The coffin was very much broken in consequence of the disturbance before mentioned; it was however still sufficiently entire to allow its arrangement to be seen. It was laid north and south, having the thicker end – where the head of the enclosed body no doubt had been placed - to the south. The body had entirely gone due to decay and nothing was observed which might have formed a constituent part of it except an unctuous whitish substance, which chemical analysis has proved to be of animal origin (1). The corpse had been enveloped in a woollen fabric, enough of which remained to show that it had reached from head to foot. It was very rotten, and partly on that account, and partly by reason of the infiltration of the earth which had found its way into the coffin through the breakage occurring when the barrow was first opened, and which had become mixed up with the cloth, it was impossible to recover any but small pieces of it, or to prove whether the body had been laid in the grave in its ordinary dress or simply wrapped in a shroud. It is on the whole probable that in this case, as in those of some tree-burials discovered in Denmark the person had been interred in the dress worn by him in daily life, though perhaps it may be alleged that the absence of anything like a button or other fastening is rather against that view.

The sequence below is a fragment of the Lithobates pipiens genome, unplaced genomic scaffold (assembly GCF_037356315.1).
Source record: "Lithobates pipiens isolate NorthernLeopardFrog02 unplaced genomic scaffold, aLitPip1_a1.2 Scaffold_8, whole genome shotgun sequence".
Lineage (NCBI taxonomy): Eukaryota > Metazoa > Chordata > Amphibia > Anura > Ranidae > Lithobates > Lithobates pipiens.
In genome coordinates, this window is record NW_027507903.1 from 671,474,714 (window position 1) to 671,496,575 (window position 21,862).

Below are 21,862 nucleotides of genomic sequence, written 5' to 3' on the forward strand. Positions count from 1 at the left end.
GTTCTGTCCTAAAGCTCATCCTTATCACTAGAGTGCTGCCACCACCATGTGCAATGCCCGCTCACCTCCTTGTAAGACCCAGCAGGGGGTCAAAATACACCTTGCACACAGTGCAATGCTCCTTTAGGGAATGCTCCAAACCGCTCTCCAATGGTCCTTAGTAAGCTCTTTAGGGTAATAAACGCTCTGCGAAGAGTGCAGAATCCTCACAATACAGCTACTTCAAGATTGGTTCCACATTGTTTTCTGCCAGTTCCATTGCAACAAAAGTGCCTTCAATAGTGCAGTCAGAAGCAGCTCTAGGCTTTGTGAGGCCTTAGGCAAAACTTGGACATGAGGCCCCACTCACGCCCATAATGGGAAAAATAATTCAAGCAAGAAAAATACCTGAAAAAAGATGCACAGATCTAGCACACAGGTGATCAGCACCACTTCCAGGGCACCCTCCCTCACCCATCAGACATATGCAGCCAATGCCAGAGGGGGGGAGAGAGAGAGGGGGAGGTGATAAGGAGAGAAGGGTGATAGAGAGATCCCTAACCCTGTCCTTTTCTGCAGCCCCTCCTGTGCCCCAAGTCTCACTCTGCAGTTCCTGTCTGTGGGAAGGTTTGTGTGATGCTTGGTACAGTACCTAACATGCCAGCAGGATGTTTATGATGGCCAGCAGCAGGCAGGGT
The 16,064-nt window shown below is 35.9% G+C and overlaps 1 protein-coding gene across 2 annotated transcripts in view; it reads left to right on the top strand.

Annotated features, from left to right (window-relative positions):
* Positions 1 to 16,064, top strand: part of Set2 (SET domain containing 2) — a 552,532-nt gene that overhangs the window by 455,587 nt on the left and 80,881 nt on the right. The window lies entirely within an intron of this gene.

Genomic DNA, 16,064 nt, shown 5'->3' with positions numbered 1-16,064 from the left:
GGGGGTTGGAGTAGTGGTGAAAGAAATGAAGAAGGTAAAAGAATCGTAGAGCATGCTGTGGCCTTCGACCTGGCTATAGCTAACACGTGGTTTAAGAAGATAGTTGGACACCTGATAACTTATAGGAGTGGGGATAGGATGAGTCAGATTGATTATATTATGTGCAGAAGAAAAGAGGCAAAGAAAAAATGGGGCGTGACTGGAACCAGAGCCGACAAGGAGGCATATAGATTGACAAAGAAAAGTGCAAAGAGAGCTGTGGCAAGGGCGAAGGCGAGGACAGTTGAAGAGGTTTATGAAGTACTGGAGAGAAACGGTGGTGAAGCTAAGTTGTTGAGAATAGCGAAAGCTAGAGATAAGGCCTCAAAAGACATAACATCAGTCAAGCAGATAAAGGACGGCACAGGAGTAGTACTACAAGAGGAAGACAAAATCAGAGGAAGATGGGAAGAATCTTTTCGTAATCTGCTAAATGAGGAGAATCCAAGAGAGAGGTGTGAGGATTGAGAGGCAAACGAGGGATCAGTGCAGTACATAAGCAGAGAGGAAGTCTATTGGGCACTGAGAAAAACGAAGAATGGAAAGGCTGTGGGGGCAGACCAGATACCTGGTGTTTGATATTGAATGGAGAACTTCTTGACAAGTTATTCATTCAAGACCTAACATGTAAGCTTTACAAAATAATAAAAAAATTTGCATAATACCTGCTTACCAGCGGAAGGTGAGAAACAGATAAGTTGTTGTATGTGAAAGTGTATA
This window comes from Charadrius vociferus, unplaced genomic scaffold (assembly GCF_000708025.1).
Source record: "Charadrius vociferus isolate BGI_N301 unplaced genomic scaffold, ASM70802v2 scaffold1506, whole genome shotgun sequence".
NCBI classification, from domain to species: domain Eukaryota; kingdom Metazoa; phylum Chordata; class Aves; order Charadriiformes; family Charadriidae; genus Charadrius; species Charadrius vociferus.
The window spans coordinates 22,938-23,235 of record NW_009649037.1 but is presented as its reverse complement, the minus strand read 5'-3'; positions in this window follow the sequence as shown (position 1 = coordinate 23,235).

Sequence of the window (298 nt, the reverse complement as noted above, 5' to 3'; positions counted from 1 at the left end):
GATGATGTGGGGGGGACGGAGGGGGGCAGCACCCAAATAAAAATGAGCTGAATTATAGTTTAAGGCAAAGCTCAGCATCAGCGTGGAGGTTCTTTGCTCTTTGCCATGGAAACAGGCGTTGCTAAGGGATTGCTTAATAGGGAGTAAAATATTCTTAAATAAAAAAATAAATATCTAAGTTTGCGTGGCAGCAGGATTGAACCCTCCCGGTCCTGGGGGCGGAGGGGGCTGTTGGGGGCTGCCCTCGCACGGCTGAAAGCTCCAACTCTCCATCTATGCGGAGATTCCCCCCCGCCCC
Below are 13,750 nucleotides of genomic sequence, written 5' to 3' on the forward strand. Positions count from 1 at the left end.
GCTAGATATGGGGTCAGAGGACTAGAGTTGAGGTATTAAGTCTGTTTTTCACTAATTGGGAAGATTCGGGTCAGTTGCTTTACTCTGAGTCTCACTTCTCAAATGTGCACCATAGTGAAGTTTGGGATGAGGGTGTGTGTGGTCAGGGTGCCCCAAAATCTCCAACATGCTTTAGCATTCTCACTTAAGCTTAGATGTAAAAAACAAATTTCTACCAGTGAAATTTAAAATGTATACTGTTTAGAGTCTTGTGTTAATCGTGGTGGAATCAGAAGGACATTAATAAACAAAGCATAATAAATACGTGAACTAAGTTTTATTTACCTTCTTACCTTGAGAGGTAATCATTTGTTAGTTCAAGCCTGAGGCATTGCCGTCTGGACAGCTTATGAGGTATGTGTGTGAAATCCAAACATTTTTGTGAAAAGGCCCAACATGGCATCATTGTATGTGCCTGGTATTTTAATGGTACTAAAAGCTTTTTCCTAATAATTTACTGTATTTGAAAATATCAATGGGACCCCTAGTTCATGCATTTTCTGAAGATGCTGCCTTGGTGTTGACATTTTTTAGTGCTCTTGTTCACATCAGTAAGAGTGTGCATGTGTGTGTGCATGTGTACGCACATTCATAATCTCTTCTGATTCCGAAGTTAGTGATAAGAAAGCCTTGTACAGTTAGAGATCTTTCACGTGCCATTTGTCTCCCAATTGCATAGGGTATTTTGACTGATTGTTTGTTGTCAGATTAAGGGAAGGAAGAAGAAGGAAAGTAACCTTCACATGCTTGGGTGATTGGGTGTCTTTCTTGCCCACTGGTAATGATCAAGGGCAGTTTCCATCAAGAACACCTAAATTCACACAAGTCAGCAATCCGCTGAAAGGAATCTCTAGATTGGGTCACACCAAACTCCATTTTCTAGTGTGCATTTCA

The material is now of a dark-brown colour, due most likely to the tannin in the of the coffin; whilst to the acid generated in the decaying wood and set free by the percolation of water is perhaps to be attributed the total disappearance of the bones. There was nothing found in the coffin besides the woollen stuff; nor, with the exception of pieces of charcoal and some burnt earth, was anything met with foreign to the ordinary material of the rest of the barrow.
In the absence of any associated articles in the coffin, or of potsherds or flints in the mound itself, it is difficult to assign a precise date or period to this remarkable burial. But if we take the general shape and construction of this barrow into consideration, as also the encircling ditch, the presence of charcoal and other indications of burning, I see no reason for hesitating to refer it to the people whose usual custom it was to place the body of the dead person in a stone cist or in a grave within the barrow; merely supposing that in this and in a few other instances they departed from their ordinary practices in favour of a wooden receptacle.